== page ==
What happened: According to a new analysis of Pennsylvania and New York state data by NPR, people with developmental disabilities, including autism, are at higher risk for getting COVID-19 and dying from the virus.
The analysis (and another recent study) found that people with disabilities are twice as likely to die from COVID-19 compared to their typical peers
People with developmental disabilities were also four times more likely to get COVID-19 than the general population
Researchers said people with developmental disabilities are more likely to have underlying conditions that increase their risk for COVID-19 or are more likely to live in a group setting where it’s harder to slow the spread of the virus
The Frontlines: Experts noted that a lack of resources and support for people with developmental disabilities and their caregivers in group homes also makes them particularly vulnerable to COVID-19.
About 13 to 20% of those with developmental disabilities live in group settings, compared to about 6% of people over age 65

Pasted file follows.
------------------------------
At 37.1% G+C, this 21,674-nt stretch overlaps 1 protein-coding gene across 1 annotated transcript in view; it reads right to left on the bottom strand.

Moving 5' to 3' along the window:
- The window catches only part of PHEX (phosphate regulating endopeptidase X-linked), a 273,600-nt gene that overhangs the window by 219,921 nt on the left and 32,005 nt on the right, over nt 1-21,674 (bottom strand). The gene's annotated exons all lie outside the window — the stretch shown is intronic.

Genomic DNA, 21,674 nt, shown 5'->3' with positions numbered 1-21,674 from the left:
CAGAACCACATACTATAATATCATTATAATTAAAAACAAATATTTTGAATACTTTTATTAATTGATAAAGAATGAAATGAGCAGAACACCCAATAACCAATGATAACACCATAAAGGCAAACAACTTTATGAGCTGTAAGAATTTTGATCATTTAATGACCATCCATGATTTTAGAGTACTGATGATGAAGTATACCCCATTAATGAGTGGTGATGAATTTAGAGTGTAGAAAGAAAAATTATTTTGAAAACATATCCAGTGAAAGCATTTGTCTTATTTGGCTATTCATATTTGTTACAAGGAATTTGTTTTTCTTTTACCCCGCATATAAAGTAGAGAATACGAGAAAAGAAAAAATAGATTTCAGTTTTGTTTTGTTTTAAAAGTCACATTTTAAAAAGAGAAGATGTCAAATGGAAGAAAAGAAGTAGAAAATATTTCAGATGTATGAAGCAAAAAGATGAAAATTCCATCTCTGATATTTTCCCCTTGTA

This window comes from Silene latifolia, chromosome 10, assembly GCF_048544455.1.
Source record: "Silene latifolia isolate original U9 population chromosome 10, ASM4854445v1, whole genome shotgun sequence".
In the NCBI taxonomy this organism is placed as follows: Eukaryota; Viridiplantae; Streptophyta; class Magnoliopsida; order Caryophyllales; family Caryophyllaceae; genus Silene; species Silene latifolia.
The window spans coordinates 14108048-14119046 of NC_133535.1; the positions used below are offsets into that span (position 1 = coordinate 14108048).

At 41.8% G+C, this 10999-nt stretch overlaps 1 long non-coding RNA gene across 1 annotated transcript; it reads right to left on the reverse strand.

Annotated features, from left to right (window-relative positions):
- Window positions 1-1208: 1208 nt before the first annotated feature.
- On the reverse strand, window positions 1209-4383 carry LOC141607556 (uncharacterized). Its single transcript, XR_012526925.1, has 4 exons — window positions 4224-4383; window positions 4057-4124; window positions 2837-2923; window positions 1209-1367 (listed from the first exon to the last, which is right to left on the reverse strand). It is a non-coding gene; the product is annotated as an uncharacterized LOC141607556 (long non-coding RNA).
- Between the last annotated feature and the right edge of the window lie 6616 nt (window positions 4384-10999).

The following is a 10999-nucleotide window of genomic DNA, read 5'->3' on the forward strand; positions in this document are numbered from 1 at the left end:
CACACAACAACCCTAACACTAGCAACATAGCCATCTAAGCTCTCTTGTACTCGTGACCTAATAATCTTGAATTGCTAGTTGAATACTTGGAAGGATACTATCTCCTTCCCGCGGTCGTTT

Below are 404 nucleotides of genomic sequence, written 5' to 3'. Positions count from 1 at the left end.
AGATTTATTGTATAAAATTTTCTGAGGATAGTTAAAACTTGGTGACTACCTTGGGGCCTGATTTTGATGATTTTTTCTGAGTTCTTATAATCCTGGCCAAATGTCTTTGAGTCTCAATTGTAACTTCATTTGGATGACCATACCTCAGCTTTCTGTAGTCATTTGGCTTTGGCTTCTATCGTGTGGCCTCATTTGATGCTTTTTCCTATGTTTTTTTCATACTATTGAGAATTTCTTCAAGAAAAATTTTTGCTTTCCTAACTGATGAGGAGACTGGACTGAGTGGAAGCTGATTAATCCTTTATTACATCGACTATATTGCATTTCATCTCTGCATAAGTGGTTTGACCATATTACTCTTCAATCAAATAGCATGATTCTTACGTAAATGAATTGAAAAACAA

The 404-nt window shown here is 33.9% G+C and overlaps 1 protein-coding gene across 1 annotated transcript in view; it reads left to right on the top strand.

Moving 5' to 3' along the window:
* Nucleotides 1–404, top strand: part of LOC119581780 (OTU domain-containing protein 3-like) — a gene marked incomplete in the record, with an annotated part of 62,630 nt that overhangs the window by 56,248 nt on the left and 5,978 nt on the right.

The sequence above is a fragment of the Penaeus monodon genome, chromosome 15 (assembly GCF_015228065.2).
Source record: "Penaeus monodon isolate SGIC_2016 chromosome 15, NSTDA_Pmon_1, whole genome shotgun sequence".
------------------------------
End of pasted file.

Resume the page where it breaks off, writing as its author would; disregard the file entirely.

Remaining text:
Policies and resource allocation for essentials like personal protective equipment, often forget group homes for people with disabilities, leaving residents and staff at higher risk for infection
New York Disability Advocates indicated that in its state, direct service professionals working with people with disabilities are paid at or below the poverty line and aren’t regarded as frontline workers
We’re part of society. We’re more vulnerable. It should be on equal footing. They should be paying attention to the elderly and the disabled as well. — Shane Cody Fairweather, disability advocate
Direct support workers are heroes too! Support those who are on the front lines of this pandemic for New Yorkers with…
A Mighty Voice: A lack of support for people with disabilities in group home settings isn’t the only way ablism puts people at risk during the pandemic. Our disability editor, Karin Willison, explained that COVID-19 hospital rationing guidelines also harm disabled people. “I am terrified of dying from COVID-19 not because my death is inevitable, but because my life may not be viewed as worth saving.” You can submit your first person story, too.
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Other things to know: For more on coping with the COVID-19 pandemic from people with disabilities who get it, check out these Mighty articles:
More helpful thinking: For a comprehensive guide to COVID-19 resources for people with disabilities and chronic illness, visit Pandemic Pal here.